The good news; the eye relief is comfortable. Like any other 100 degree eyepiece you have to relax and stop trying to take in the entire field at once. You can let your eye roll round the field without being very conscious of the field edge. There is still not enough eye relief for spectacle wearers to see more than about 50 degrees worth, but this is about par for the course with all widefield eyepieces I have tried.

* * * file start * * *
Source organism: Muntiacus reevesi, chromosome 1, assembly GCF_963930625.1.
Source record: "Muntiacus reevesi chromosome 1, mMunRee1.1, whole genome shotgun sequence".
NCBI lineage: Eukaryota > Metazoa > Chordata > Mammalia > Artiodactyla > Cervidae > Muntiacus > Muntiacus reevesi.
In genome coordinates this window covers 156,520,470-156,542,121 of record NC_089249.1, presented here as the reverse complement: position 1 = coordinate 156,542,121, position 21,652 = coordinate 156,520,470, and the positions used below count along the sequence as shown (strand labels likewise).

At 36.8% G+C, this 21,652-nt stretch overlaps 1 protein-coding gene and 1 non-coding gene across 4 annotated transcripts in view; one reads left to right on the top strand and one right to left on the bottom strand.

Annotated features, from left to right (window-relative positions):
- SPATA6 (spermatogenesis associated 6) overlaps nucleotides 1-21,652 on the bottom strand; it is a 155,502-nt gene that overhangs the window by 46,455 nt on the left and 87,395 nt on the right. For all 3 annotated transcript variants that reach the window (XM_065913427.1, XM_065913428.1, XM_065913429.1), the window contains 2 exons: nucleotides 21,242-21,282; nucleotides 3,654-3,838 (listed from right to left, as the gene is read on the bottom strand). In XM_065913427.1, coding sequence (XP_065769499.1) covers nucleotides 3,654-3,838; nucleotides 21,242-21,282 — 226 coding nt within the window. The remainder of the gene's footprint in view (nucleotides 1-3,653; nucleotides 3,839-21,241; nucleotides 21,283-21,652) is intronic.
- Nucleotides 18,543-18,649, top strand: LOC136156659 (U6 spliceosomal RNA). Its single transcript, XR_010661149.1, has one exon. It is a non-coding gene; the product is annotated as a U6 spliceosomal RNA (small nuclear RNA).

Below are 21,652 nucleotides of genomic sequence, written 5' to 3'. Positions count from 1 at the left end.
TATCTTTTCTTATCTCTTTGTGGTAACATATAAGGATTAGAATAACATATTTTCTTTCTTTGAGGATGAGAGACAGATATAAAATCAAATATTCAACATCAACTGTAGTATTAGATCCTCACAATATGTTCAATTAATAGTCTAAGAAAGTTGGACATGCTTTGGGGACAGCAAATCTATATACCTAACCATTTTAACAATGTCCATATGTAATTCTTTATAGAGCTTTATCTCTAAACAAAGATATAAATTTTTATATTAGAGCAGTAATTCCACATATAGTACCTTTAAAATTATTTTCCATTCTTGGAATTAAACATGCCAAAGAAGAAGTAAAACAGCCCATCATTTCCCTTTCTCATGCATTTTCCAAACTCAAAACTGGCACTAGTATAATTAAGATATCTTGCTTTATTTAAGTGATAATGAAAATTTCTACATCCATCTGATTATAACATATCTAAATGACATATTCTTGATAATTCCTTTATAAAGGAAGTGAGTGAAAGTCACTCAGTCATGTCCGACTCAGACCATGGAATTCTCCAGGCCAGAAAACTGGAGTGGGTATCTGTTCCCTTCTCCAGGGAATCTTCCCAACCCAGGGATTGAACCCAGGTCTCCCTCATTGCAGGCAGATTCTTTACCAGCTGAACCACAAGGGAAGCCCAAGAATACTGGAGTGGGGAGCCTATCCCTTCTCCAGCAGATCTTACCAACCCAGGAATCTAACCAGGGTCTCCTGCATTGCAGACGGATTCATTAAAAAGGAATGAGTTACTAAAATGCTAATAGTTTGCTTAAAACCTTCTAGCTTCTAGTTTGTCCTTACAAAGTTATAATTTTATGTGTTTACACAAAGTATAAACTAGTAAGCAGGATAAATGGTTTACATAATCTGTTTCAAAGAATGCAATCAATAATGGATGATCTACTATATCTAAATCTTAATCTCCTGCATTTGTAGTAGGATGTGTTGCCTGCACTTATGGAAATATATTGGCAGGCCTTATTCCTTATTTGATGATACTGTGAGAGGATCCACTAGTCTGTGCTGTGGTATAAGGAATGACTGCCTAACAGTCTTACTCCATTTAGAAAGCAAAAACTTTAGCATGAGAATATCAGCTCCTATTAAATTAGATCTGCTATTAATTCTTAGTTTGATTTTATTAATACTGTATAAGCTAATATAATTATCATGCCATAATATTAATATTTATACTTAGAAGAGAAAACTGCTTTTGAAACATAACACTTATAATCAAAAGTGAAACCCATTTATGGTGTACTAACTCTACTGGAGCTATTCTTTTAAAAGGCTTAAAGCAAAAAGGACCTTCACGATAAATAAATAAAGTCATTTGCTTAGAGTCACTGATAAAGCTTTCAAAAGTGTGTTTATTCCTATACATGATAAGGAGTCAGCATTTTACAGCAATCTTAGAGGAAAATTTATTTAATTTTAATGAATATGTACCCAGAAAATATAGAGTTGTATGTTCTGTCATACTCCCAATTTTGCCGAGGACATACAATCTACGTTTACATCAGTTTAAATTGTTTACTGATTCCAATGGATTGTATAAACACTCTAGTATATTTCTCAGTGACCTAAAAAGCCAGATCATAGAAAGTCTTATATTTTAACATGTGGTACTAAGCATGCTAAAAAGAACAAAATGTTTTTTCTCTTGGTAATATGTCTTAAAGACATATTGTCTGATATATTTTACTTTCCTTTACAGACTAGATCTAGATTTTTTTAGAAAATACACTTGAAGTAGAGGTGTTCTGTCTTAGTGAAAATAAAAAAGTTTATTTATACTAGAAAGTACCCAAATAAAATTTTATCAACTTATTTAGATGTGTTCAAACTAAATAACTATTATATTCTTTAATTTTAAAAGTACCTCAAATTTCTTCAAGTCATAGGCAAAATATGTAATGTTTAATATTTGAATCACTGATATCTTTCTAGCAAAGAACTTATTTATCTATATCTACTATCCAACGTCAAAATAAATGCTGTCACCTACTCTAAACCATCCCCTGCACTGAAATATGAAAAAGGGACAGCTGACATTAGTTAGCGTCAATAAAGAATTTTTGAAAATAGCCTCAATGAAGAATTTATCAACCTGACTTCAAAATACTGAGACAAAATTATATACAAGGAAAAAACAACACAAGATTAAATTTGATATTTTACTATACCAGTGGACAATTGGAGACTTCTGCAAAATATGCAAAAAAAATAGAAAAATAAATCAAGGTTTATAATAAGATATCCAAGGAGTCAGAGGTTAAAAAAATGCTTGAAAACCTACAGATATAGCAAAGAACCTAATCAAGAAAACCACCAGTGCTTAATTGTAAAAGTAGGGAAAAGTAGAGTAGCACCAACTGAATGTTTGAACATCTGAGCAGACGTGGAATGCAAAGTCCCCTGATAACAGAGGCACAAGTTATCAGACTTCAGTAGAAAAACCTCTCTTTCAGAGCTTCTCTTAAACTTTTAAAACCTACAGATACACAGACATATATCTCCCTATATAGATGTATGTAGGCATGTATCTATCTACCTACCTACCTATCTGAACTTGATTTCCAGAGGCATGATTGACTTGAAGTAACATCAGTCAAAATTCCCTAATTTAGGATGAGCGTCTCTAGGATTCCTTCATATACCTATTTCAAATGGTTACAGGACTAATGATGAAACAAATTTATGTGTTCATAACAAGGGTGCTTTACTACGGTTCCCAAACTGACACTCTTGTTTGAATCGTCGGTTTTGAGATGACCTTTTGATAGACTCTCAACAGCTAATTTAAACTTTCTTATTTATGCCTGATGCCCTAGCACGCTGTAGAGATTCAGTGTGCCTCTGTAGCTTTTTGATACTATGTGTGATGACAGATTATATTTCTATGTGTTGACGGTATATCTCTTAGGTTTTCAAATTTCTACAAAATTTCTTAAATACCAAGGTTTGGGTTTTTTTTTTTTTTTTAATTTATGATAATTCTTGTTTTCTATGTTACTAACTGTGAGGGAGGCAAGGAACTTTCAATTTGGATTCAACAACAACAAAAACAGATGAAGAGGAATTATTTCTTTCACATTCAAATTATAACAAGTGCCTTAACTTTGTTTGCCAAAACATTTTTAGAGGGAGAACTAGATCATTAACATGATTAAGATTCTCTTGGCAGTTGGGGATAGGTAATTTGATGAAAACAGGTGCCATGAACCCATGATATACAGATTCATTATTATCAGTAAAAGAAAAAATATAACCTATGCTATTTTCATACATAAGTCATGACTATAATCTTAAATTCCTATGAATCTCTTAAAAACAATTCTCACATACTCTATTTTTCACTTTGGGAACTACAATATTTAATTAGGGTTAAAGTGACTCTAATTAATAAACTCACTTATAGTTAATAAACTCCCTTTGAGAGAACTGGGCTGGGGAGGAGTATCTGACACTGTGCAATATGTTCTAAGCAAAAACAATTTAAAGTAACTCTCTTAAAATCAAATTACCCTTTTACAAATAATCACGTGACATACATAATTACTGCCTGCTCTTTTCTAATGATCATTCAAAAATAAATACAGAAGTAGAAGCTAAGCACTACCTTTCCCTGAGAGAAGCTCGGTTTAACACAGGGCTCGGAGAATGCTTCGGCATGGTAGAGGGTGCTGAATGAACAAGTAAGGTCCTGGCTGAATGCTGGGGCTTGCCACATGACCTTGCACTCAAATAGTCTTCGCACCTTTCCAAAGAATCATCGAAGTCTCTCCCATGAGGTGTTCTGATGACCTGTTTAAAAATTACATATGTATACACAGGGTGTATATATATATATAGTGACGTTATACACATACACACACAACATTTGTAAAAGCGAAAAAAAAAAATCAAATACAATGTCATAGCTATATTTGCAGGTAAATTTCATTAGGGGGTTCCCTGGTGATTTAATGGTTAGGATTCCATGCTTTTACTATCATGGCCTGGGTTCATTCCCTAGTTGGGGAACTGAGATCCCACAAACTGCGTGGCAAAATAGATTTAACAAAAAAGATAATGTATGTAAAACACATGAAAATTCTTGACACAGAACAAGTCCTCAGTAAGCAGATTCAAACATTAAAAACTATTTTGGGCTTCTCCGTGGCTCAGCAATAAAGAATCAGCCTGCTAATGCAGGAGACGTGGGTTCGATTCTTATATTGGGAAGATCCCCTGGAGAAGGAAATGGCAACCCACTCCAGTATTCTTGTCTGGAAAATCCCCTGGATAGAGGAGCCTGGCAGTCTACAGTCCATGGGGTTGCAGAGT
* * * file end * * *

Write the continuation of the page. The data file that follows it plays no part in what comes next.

The bad news; Assessing telescopic equipment usually entails several evenings of careful observation and comparison to make sure you’re seeing the best the kit can offer.  Occasionally however, there have been a few moments in my astronomy career when a ten second look tells you all you need to know. This was one such moment.  In short, I had bought a problem.  Still with the 70mm apo, the centre of the field of view focused up quite well, but the edge showed a lot of field curvature from somewhere.  Around halfway out the image starts to go horribly wrong. The focuser had to be racked in some distance to get best focus at the edge of the FOV. Furthermore, best focus was an ugly blob rather than a nice tight point of light.  Worse, there was a lot of gaudy chromatic aberration towards the edge.  The field stop was almost in focus, but not quite. All things considered, this eyepiece was quickly proving to be a big disappointment.  By this point the clouds were rolling over so I shut up shop for the night, hoping that some of the issues were down to field curvature in the refractor. The following night looked more promising, and I took out the new 12” Newtonian hoping that its flatter focal plane would suit the eyepiece better. I verified the collimation first. The magnification would be *48 and the real field 2 degrees. The secondary mirror is big enough to fully illuminate a 2” diameter circle in the focal plane.